Zulip Chat Archive

Stream: new members

Topic: Is induction-recursion and induction-induction limitation?

Chris M (Aug 25 2020 at 08:01):

The lean prover manual says "In the type theory literature, there are further generalizations of inductive definitions, for example, the principles of induction-recursion and induction-induction. These are not supported by Lean." I read a bit about induction-recursion (wikipedia). This is just a curiosity: Is this something that would ever be useful in formalizing math?

Mario Carneiro (Aug 25 2020 at 08:08):

You see it used mostly by the type theory fanatics that already see inductive types as a hammer and everything as a nail

Mario Carneiro (Aug 25 2020 at 08:09):

An example is that you can use an inductive-recursive type to very naturally capture the type of well typed terms mutual with the type of contexts, and so prove the consistency of DTT

Mario Carneiro (Aug 25 2020 at 08:30):

I forget all the details, but it's something like this:

mutual inductive context, type, term
with context : Type
| nil : context
| cons (Γ : context) (A : type Γ) : context
with type : context  Type
| univ {Γ} : type Γ
| pi {Γ} (A : type Γ) (B : type (context.cons Γ A)) : type Γ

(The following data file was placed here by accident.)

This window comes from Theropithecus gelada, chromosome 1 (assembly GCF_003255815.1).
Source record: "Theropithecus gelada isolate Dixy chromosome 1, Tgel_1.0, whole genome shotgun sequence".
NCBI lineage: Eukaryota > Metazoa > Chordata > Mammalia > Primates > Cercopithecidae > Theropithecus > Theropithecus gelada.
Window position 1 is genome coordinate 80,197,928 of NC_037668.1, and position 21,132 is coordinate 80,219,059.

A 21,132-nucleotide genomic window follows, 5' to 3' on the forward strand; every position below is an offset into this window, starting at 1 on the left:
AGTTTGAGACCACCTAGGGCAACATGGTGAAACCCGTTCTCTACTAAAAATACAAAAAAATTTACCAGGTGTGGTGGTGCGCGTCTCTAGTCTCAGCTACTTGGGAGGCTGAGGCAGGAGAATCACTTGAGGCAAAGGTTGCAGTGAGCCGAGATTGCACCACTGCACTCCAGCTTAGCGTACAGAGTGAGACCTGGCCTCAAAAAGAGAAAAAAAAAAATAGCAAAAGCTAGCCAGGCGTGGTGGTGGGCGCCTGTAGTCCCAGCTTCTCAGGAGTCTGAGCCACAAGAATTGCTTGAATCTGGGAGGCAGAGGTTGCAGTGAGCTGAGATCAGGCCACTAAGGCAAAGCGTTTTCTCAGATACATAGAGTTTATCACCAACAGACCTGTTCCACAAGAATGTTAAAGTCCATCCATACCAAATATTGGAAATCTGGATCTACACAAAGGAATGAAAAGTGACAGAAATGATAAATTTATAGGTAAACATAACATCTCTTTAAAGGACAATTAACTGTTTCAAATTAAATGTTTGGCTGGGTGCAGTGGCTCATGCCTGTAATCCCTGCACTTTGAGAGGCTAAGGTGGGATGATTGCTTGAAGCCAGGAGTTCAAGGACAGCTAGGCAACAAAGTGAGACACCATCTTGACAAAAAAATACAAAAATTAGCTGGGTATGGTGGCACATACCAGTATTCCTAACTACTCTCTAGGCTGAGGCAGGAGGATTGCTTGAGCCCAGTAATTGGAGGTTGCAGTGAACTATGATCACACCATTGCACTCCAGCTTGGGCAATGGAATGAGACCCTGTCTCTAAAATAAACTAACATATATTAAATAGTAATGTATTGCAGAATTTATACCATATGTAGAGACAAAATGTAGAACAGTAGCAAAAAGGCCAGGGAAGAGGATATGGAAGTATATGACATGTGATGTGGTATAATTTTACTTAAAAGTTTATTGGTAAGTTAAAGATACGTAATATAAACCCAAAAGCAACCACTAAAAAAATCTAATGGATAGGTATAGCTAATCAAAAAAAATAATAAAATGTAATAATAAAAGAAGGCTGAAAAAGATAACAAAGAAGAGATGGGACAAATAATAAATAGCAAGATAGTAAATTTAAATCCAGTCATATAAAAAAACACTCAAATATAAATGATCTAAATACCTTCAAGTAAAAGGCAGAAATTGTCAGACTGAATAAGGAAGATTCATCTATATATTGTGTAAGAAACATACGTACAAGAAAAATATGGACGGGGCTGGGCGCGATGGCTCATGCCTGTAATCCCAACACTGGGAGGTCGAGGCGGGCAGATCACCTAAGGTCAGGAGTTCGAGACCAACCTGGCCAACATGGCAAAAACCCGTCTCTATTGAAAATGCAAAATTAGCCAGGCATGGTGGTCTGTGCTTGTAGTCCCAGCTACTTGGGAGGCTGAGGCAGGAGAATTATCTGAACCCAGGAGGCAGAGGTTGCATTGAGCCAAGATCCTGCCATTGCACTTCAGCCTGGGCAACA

| T {Γ} : term Γ type.univ  type Γ
with term : context  type  Type
| var {Γ A} : term (context.cons Γ A) A
| lift {Γ A B} : term Γ B  term (context.cons Γ A) B
| lam {Γ A B} : term (context.cons Γ A) B  term Γ (type.pi A B)

Mario Carneiro (Aug 25 2020 at 08:33):

I recall a talk by Peter LeFanu Lumsdaine (I think) about how to represent buildings (some homotopy theory thing like CW complexes) using inductive-recursive types

Mario Carneiro (Aug 25 2020 at 08:38):

Misremembered the author, but the slides here look familiar

Kevin Buzzard (Aug 25 2020 at 08:50):

@Bhavik Mehta and I had an interesting discussion about this on the discord a few weeks back. The question came up about higher inductive types and whether they were useful for mathematics, and I said "well I formalised perfectoid spaces and schemes and I didn't need anything apart from structures so clearly they're not important" and then Bhavik linked to a parody article about someone who knows a programming language which is not too high-level and not too low-level and then looks at what the lower-level programming languages do and says "golly I'm glad my language has got these features so you don't have to struggle like they do" and then he looks at what higher-level programming languages are doing and says "they're using all these crazy features and I don't understand their code but it's clearly not necessary because I can do everything I want to do in my language"

Kevin Buzzard (Aug 25 2020 at 08:51):

the point being that perhaps higher inductive types are useful even though I don't need them

Kevin Buzzard (Aug 25 2020 at 08:51):

Bhavik will I'm sure remember the link to the parody

Kyle Miller (Aug 25 2020 at 08:52):

That's known as the blub paradox. Maybe it was Paul Graham's essay that introduced them?

Kyle Miller (Aug 25 2020 at 08:53):

I guess you said a parody, so probably not. But here's his essay: http://paulgraham.com/avg.html